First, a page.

Social Media Notebook: Do You Have a License to Drive that Facebook Account?

MDNG Pediatrics, September 2009, Volume 7, Issue 3

Parents listen to our every word of "anticipatory guidance" when kids are small, but when it comes to tween and teen issues online, parents somehow start mistakenly thinking they donit need us as much.

“He’s 11 but very mature, so this year, we let him onto Facebook,” a dad told me recently.

I asked one simple question: “How did you deal with Facebook’s minimum age of 13?”

“We used our e-mail and changed his birthday,” noted the dad. “We’re always around when he goes on. That’s the rule. So, he’s safe, and it’s all ok.”

This is no anecdote or journalistic manipulation of the facts. This is not only a true story, but it is becoming a common occurrence in families with “tweens,” despite the fact that in order for members of this age group to get a Facebook account they must do things that we tell our kids never to do online: lie about their age and lie about who they really are.

Parents listen to our every word of “anticipatory guidance” when kids are small, but when it comes to tween and teen issues online, parents somehow start mistakenly thinking they don’t need us as much. With visits becoming less frequent and time in the office shortened, physicians have to work even harder to get their points across and help parents understand that we are still experts in their children’s worlds. But, how can we accomplish it all in one visit? It’s simple. Use one analogy for both worlds: driving.

I ask teens and parents if they’d ever drive without a license. They, of course, say “no.” I then casually inform them that social media sites all have age guidelines in place that are really considered online “graduated” laws and that it’s our job as parents to enforce those laws. Just as we wouldn’t allow our teen to drive a car without proper information and experience, we shouldn’t allow a child on Facebook or similar sites before the stated age and without proper experience on sites meant for their own age group.

I address maturity issues up front. Tweens are wired to follow directions, but that changes in teen life as the brain becomes rewired to get ready for adult life. I explain that the reasoning frontal cortex doesn’t kick in until late in teen life, and before then it’s all refl ex, driven by a section of the brain called the amygdala. I then refer them to the PBS website, which has a wonderful explanation. I explain that the formerly rule-following tween will become a risk-taking teen.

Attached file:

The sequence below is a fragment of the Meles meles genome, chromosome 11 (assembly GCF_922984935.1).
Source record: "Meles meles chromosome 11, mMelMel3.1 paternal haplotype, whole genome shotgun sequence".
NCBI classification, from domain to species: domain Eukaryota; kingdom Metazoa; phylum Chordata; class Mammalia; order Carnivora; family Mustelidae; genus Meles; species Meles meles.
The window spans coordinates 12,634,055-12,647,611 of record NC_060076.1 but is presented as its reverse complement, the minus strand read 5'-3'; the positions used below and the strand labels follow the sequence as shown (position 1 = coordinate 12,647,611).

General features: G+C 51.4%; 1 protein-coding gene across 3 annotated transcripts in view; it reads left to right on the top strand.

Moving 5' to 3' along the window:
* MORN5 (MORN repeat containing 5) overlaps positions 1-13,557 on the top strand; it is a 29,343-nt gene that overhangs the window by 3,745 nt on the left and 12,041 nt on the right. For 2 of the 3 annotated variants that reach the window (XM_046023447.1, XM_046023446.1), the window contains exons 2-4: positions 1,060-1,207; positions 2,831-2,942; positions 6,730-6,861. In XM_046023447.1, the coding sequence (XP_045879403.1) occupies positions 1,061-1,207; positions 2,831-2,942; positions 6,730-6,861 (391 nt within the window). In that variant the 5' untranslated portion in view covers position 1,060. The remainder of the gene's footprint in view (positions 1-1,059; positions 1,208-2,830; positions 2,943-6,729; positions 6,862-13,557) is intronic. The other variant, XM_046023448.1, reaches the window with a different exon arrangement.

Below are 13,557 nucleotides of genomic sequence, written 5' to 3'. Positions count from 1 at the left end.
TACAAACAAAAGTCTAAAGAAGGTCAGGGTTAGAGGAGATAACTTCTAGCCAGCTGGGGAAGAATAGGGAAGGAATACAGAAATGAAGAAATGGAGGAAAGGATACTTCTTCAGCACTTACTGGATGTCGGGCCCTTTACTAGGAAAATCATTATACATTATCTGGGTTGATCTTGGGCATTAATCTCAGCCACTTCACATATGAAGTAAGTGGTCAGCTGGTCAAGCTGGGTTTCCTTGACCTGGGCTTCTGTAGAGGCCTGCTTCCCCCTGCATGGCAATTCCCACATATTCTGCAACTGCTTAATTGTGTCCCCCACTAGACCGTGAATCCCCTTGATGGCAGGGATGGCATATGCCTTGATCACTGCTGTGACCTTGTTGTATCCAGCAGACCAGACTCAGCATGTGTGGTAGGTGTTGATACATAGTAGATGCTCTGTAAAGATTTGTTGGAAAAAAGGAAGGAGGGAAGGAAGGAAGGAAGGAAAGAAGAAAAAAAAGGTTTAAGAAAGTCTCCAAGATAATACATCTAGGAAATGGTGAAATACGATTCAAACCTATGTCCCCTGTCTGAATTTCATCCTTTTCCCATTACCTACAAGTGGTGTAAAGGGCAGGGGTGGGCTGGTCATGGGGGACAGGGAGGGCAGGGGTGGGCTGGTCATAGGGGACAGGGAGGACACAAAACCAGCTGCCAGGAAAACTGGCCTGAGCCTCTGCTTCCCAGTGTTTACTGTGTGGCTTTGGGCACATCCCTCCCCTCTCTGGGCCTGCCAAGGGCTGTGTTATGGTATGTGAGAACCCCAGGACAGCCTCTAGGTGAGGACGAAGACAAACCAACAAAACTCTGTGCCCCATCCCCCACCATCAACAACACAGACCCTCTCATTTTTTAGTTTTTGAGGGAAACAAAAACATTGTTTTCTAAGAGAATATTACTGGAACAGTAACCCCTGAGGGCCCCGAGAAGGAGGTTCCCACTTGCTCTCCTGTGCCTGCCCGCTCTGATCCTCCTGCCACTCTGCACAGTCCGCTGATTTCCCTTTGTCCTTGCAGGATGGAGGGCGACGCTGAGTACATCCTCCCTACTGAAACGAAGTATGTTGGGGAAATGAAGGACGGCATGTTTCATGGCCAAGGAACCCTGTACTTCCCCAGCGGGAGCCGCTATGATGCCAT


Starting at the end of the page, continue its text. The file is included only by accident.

I also explain that socially, tweens are not ready to hang with teens. I ask parents if they’d ever let their 11-year-old go to a party with 18-21-year-olds. The “no” answer helps them understand that being on Facebook is the online equivalent of just such a party.

Finally, I gently point out that using a parent’s e-mail to sign up for any site and changing the dates of a birthday gives the impression that it’s acceptable to engage in this type of behavior… even after we spend a lot of time telling kids never to lie about that sort of stuff. By this point, parents start to see the light.

You can accomplish all of this in a matter of minutes by chatting casually during the physical examination or while entering data in your EHR. The more ways you find to raise these issues face-to-face, the more your families will begin to recognize how important they are and that the online world’s rules are as important to follow as the offl ine world’s laws.

Being a savvy Health 2.0 physician also means not stopping at face-to-face chats! Use your online venues to reinforce these messages. Blog about age issues associated with online use. Create a list of sites that you hear your patients are using, and remind people of the ages of use for those sites. You can even create a handout that you can give to families in the office or post on your office website. Being a physician in 2009 means being as online as our patients and understanding what that means. Our families want that from us, and all of us are capable of providing that level of outstanding care.

Gwenn Schurgin O’Keeffe, MD, FAAP, (aka “Dr. Gwenn”) is a pediatrician, health journalist, parenting and social media expert, and is CEO and Editor-In-Chief of Pediatrics Now, an online health and communications company dedicated to providing reliable information for today’s busy families. She also writes the blog Dr. Gwenn Is In.